Raging fires in southern France have firefighters scrambling to control them before they reach homes on the island of Corsica, emergency services said.
Hundreds of firefighters were trying to extinguish the blaze spreading across 900 hectares of forest as unusually hot and dry weather has hit much of France..
Residents were evacuated from homes at the edge of the town of Biguglia, on Corsica’s northeastern coast.
“The fire is very fierce and heading to urban areas of Biguglia,” lieutenant-colonel Michel Bernier, of France’s civil defense forces, told AFP.
The blaze engulfed a sawmill and burned 10 vehicles.
“We are awaiting reinforcements,” said regional deputy fire chief Jean-Jacques Peraldi. Around 160 people were battling the blaze aided by more than a dozen fire engines.
Local official Gerard Gavory said that three firefighting planes were also involved, and “have been surveying the area to make sure no homes are affected.”
Another fire on the south of the island, which destroyed 110 hectares around the town of Aleria, was brought under control on Monday, Bernier said.
Elsewhere in France, a fire raged in the forests around Luberon in the Vaucluse region, covering 800 hectares by late Monday. Firefighters told AFP they had been unable to keep the flames under control.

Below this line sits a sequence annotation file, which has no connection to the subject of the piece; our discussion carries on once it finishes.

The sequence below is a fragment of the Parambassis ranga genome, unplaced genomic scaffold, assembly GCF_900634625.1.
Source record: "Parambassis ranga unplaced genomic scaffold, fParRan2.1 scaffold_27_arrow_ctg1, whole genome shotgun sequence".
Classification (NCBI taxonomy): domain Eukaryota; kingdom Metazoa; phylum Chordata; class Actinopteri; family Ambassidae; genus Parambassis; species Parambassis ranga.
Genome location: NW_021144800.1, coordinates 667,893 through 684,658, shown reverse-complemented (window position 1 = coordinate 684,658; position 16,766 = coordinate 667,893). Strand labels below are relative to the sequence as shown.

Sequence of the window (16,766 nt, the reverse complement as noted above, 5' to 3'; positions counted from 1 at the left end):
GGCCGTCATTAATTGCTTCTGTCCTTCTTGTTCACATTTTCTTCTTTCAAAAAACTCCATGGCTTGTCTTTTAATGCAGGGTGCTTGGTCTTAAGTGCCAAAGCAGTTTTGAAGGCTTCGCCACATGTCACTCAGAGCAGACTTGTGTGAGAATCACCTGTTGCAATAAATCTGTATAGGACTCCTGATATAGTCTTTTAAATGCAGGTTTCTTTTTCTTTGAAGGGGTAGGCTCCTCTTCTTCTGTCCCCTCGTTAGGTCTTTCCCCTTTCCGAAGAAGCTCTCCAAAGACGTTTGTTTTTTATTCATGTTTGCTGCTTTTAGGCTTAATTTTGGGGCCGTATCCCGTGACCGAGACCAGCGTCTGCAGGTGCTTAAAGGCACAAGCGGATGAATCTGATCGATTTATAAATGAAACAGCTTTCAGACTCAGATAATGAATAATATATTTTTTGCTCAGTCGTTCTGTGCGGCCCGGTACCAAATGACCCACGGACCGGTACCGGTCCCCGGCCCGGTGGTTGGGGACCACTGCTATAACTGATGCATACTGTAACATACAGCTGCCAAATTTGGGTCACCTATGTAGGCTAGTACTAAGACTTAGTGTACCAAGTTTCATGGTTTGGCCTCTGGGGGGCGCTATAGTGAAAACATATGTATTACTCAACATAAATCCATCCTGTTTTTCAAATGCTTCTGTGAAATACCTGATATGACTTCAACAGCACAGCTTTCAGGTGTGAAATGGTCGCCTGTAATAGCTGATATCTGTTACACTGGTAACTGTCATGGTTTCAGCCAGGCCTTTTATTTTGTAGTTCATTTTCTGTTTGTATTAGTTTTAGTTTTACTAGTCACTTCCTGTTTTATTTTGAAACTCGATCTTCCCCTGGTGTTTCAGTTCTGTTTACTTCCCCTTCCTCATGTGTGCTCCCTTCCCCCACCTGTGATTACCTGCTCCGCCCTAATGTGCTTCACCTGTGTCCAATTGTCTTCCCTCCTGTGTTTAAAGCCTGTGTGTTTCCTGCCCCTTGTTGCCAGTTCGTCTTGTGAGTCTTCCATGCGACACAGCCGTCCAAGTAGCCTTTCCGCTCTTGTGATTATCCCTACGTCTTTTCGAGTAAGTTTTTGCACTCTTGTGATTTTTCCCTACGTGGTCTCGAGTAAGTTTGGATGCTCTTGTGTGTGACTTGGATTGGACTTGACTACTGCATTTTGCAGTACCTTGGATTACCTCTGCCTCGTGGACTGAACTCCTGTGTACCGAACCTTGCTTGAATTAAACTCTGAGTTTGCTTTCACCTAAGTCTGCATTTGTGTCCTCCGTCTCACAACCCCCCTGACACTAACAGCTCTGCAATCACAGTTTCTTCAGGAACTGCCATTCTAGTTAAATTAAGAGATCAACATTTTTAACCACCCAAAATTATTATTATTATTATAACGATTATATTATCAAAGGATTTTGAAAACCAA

Around 100 homes in the village of Mirabeau and a neighboring hamlet had to be evacuated, according to officials. Up to 500 firefighters were expected on the scene.
In the nearby Var region, another fire burned over 200 hectares at Gigaro, close to the Mediterranean resort of Saint-Tropez.
Another blaze in Carros, north of Nice, burned a house, three vehicles and a warehouse and led to some homes being evacuated, according to regional authorities.
More than 270 firefighters were on the scene.
Jean-Gabriel Delacroy of the Alpes-Maritime regional administration said Tuesday that the fire near Nice is “under control” but not yet over after breaking out Monday night.
Speaking on broadcaster Francetvinfo, Delacroy said three firefighters were lightly injured in the blaze, which consumed 120 hectares (about 300 acres). No homes have been hurt so far, he said.
Similar infernos had torn through the Portuguese countryside, but emergency services said they are gradually bringing under control the spate of wildfires that erupted after temperatures exceeded 40 degrees Celsius.
Authorities stated that cooler temperatures Tuesday are allowing firefighters to get the upper hand over the blazes, which scorch Portuguese woodland every summer.
The Civil Protection Agency said almost 1,700 firefighters are tackling eight large countryside blazes with the help of 20 water-dropping aircraft. It said seven other wildfires are being brought under control and 19 are almost out.
Most of the wildfires are in northern Portugal, where thick forests of pine and eucalyptus trees and steep ridges make firefighting especially hard.
Several thousand firefighters are on duty every summer.